If we listen to this parable again with this kind of hearing, will we not ask ourselves questions like these? “What kind of soil am I? Am I hard, shallow, thorn-infested soil, or good soil?” Of course, we may brush aside these questions, and say, “I am just the way God made me and there is really nothing to be done about it." There are some who actually think that that is the Biblical view of who we are; but in fact, this sort of fatalism is really a denial of the truth of the Gospel. The grace of God changes hearts and lives! The real truth is that in each of us there is something of all four soils. Do not let the seed of God’s Word fall on hard ground. Don’t be so spiritually shallow that God’s Word cannot take root in you. Weed out those thorns. God will use His Gospel to make you His good soil, receptive to all He does, hearing well everything He says.

As you stand on the far side of the cross and resurrection, you know who the Speaker of the parable is. He is the “Word made flesh,” God’s own dear Son, our Lord Jesus Christ, true God and true Man. He is the one who give moisture to you in Holy Baptism, planting the seed of the Word in you and watering that seed to grow in you. He is the one who weeds out the thorny sins that would choke your faith to death with the words of Holy Absolution. He is the one who shed His blood and died to make your faith fertile, feeding that faith in the Holy Supper unto live everlasting.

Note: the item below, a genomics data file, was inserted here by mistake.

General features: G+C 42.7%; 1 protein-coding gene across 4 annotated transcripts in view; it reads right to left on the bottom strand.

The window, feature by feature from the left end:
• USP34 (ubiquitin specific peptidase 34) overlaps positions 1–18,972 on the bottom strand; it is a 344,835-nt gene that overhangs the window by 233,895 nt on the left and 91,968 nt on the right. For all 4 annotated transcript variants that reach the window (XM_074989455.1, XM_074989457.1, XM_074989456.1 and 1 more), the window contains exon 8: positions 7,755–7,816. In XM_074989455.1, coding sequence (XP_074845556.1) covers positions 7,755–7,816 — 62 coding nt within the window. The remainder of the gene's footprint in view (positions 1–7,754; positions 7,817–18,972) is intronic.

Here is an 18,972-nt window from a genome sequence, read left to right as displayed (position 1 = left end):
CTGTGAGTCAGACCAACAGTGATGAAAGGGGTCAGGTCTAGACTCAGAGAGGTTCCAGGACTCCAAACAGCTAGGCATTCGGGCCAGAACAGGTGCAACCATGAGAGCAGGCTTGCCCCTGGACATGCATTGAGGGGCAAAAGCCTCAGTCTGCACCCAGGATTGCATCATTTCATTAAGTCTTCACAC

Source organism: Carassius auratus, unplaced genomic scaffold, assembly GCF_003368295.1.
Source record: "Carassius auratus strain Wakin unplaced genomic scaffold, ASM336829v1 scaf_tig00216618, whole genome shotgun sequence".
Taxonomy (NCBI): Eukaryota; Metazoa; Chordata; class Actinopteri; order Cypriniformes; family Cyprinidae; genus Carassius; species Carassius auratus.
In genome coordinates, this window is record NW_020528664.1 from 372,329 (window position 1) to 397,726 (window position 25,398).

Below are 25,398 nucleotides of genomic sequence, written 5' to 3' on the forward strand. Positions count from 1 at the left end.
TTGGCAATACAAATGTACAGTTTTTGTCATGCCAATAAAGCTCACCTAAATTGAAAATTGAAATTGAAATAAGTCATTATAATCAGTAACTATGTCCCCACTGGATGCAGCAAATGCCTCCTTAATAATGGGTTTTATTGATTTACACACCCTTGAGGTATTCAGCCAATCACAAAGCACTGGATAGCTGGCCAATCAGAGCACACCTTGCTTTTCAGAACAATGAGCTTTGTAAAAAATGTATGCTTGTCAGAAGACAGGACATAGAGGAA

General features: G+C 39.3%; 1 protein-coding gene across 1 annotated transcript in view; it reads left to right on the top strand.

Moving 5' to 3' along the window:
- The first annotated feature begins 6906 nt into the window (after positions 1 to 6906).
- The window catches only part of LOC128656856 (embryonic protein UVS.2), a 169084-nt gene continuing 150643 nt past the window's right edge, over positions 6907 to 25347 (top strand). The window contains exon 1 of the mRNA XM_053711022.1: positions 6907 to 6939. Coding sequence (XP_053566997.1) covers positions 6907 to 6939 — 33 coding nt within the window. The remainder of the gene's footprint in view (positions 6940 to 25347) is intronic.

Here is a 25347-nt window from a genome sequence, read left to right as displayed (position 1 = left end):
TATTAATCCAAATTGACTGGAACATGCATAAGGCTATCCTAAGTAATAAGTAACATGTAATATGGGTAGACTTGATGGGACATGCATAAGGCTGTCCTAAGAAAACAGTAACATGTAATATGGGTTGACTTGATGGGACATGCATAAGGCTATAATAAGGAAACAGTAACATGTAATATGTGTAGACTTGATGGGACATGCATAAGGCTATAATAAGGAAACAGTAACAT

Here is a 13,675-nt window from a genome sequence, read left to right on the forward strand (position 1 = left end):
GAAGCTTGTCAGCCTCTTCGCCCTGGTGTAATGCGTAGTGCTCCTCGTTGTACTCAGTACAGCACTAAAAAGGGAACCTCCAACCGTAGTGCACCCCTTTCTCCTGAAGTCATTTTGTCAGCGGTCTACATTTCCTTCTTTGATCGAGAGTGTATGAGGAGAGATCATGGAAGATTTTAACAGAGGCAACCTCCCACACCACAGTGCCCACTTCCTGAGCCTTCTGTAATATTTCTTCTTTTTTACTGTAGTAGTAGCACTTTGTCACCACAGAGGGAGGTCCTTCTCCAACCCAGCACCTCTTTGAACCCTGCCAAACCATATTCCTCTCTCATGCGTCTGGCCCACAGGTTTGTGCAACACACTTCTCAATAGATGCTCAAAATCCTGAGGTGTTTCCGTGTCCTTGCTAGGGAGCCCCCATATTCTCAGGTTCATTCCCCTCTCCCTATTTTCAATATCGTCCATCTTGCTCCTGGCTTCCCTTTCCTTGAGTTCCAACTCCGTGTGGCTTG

What we do with Jesus and the Gospel is of everlasting importance. How we hear Him is everything. Pray to the Lord that, as He sows His Word among us, as He speaks His Gospel to us in Word and in Sacrament, our ears would be wide open to hear Him, and that our hearts would be that good and fertile soil which receives Him. He is the Lord of the harvest, and He will gather you in. In the name of the Father and of the Son (+) and of the Holy Spirit. Amen.

The peace of God which passes all understanding will keep your hearts and minds in Christ Jesus always. Amen.